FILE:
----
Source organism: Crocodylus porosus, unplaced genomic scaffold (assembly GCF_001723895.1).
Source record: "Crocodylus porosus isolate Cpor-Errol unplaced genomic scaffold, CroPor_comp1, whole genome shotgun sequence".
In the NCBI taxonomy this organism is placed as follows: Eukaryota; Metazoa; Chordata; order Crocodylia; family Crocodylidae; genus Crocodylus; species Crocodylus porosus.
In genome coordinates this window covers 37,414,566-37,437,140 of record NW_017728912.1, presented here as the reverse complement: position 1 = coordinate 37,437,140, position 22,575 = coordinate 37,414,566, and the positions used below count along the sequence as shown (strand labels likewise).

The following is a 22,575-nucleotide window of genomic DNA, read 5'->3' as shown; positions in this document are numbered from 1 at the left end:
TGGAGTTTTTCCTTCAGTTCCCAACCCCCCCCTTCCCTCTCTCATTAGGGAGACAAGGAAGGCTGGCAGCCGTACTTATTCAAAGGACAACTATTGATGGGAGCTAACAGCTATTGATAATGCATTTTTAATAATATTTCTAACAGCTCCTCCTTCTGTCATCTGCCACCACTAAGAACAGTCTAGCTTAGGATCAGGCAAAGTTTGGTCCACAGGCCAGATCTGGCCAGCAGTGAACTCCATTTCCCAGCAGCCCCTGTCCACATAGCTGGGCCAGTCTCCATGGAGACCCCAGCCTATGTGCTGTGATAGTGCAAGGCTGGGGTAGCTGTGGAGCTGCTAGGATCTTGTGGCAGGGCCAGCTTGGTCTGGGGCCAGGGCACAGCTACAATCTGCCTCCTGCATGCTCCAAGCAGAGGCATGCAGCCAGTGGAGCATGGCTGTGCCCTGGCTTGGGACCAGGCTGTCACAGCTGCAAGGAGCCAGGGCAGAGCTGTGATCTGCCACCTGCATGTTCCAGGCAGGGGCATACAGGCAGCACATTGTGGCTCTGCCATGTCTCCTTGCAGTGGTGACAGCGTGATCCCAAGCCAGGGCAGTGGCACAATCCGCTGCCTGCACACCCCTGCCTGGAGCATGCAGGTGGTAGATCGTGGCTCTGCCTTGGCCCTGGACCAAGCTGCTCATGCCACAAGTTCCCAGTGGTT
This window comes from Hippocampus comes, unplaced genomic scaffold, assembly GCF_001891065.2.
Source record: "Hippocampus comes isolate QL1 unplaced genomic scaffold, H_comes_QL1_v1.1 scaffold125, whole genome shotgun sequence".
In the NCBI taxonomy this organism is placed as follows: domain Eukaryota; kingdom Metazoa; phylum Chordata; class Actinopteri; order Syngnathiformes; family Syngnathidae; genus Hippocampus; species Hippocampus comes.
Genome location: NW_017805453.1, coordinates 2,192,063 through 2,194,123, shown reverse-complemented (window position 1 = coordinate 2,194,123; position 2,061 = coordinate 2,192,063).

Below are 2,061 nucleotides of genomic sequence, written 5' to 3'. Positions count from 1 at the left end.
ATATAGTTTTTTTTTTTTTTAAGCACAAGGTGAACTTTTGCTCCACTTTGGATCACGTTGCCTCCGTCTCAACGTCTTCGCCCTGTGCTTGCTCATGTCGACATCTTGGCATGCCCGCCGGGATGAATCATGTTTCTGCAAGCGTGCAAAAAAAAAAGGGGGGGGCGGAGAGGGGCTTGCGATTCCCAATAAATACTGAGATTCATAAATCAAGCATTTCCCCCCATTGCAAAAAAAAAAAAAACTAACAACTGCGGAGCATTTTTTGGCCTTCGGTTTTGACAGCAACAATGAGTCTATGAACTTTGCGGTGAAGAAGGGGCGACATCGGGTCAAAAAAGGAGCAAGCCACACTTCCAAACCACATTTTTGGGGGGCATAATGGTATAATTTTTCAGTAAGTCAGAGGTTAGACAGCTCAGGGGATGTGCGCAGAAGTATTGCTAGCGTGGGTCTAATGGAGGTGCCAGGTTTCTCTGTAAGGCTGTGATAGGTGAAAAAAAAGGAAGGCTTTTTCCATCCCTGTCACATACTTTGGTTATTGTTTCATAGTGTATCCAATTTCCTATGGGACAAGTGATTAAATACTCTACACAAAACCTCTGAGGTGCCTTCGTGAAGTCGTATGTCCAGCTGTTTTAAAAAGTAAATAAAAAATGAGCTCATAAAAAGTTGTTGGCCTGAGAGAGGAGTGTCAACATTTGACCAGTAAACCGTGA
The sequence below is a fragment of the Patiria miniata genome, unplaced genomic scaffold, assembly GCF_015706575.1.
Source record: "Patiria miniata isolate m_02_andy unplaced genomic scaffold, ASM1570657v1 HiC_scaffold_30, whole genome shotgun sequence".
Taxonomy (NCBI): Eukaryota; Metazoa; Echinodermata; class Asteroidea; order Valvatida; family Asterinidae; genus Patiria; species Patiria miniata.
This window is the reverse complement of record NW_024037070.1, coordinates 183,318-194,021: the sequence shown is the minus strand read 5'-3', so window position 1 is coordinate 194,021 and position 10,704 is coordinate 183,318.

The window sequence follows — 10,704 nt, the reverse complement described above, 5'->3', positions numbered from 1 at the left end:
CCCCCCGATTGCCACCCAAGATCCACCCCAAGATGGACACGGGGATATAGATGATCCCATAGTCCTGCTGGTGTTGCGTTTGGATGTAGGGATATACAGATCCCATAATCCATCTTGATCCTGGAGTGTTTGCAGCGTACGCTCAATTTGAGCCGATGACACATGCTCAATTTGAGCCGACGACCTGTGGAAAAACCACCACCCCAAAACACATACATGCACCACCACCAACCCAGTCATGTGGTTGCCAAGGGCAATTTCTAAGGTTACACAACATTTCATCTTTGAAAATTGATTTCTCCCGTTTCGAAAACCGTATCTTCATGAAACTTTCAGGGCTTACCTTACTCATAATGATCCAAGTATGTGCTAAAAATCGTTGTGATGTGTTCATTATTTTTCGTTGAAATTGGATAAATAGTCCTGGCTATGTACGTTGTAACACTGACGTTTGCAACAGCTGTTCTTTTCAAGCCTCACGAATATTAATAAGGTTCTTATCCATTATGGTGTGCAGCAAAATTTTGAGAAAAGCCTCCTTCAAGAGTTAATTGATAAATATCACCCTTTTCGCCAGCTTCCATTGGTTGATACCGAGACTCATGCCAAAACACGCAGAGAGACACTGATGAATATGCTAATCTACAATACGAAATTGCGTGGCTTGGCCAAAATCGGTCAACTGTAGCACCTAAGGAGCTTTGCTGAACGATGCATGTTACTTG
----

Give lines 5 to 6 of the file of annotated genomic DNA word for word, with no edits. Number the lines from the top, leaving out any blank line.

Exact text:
The following is a 22,575-nucleotide window of genomic DNA, read 5'->3' as shown; positions in this document are numbered from 1 at the left end:
TGGAGTTTTTCCTTCAGTTCCCAACCCCCCCCTTCCCTCTCTCATTAGGGAGACAAGGAAGGCTGGCAGCCGTACTTATTCAAAGGACAACTATTGATGGGAGCTAACAGCTATTGATAATGCATTTTTAATAATATTTCTAACAGCTCCTCCTTCTGTCATCTGCCACCACTAAGAACAGTCTAGCTTAGGATCAGGCAAAGTTTGGTCCACAGGCCAGATCTGGCCAGCAGTGAACTCCATTTCCCAGCAGCCCCTGTCCACATAGCTGGGCCAGTCTCCATGGAGACCCCAGCCTATGTGCTGTGATAGTGCAAGGCTGGGGTAGCTGTGGAGCTGCTAGGATCTTGTGGCAGGGCCAGCTTGGTCTGGGGCCAGGGCACAGCTACAATCTGCCTCCTGCATGCTCCAAGCAGAGGCATGCAGCCAGTGGAGCATGGCTGTGCCCTGGCTTGGGACCAGGCTGTCACAGCTGCAAGGAGCCAGGGCAGAGCTGTGATCTGCCACCTGCATGTTCCAGGCAGGGGCATACAGGCAGCACATTGTGGCTCTGCCATGTCTCCTTGCAGTGGTGACAGCGTGATCCCAAGCCAGGGCAGTGGCACAATCCGCTGCCTGCACACCCCTGCCTGGAGCATGCAGGTGGTAGATCGTGGCTCTGCCTTGGCCCTGGACCAAGCTGCTCATGCCACAAGTTCCCAGTGGTT